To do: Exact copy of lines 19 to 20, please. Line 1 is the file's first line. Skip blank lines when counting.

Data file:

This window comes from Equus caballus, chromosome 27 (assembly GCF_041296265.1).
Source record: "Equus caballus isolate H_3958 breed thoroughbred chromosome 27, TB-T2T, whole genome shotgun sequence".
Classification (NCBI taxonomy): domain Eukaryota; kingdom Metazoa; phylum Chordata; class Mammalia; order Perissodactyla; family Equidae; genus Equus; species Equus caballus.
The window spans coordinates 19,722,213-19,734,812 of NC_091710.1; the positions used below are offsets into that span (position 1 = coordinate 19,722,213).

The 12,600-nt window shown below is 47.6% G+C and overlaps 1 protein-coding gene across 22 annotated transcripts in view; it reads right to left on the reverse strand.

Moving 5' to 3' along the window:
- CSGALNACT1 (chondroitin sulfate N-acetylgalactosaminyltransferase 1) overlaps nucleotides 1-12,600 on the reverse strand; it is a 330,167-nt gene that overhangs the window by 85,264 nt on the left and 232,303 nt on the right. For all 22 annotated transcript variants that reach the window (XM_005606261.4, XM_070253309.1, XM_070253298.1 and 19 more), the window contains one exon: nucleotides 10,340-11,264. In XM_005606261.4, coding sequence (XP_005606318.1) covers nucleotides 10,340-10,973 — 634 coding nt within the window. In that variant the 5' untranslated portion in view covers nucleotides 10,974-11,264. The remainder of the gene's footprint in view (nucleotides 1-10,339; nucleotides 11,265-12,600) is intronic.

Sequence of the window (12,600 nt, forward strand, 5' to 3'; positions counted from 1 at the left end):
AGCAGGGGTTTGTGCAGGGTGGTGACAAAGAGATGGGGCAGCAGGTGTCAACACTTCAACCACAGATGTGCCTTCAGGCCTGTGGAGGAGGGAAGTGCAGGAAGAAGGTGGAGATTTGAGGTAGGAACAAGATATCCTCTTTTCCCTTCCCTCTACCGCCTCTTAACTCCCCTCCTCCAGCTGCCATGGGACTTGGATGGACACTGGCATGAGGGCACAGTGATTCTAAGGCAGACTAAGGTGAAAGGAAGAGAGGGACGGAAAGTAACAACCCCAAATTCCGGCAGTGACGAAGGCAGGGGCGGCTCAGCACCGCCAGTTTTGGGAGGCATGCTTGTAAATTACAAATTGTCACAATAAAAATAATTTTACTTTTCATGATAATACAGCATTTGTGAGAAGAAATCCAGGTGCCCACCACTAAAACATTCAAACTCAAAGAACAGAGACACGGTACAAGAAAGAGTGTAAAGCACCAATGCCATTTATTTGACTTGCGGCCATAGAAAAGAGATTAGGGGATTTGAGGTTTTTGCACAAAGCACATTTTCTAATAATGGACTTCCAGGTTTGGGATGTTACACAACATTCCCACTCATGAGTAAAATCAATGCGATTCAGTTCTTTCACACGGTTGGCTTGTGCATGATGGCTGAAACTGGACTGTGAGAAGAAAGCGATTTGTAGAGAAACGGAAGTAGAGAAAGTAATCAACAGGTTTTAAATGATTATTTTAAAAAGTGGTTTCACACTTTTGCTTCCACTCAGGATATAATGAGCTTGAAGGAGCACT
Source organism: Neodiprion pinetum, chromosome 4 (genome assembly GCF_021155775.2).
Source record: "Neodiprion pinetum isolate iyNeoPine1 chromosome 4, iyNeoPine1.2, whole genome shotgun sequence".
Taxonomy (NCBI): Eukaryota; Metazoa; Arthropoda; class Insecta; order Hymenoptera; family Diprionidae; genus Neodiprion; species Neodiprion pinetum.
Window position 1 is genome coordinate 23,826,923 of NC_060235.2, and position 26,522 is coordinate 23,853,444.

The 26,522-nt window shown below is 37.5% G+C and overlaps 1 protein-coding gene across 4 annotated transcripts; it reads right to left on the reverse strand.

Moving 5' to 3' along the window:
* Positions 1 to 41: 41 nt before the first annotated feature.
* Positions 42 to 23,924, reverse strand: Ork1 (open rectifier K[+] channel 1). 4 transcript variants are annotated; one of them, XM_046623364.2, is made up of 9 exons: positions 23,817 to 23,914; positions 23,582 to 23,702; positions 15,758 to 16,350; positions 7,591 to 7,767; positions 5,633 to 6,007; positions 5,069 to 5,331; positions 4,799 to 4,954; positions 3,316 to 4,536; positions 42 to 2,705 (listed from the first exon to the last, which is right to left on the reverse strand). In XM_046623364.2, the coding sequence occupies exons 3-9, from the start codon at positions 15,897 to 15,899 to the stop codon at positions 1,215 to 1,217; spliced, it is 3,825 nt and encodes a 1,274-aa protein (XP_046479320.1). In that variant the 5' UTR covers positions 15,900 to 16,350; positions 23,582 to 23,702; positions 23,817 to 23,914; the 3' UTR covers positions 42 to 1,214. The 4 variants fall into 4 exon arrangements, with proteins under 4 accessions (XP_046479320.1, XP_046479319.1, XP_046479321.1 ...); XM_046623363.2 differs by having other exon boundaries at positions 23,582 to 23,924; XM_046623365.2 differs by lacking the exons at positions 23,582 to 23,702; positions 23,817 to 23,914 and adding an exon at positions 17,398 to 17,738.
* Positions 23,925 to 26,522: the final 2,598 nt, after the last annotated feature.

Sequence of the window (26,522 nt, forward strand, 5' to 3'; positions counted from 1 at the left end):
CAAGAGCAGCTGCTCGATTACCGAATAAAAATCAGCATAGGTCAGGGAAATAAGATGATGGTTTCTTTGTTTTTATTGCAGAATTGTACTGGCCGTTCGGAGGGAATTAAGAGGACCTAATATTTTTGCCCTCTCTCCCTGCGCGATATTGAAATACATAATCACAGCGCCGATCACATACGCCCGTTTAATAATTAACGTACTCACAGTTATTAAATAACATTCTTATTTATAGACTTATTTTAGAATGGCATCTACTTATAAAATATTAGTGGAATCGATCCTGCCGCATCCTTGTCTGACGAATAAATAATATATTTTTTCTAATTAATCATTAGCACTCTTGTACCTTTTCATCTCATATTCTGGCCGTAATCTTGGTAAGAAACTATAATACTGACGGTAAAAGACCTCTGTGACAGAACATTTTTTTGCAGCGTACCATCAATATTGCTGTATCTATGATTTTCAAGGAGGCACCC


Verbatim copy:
Sequence of the window (26,522 nt, forward strand, 5' to 3'; positions counted from 1 at the left end):
CAAGAGCAGCTGCTCGATTACCGAATAAAAATCAGCATAGGTCAGGGAAATAAGATGATGGTTTCTTTGTTTTTATTGCAGAATTGTACTGGCCGTTCGGAGGGAATTAAGAGGACCTAATATTTTTGCCCTCTCTCCCTGCGCGATATTGAAATACATAATCACAGCGCCGATCACATACGCCCGTTTAATAATTAACGTACTCACAGTTATTAAATAACATTCTTATTTATAGACTTATTTTAGAATGGCATCTACTTATAAAATATTAGTGGAATCGATCCTGCCGCATCCTTGTCTGACGAATAAATAATATATTTTTTCTAATTAATCATTAGCACTCTTGTACCTTTTCATCTCATATTCTGGCCGTAATCTTGGTAAGAAACTATAATACTGACGGTAAAAGACCTCTGTGACAGAACATTTTTTTGCAGCGTACCATCAATATTGCTGTATCTATGATTTTCAAGGAGGCACCC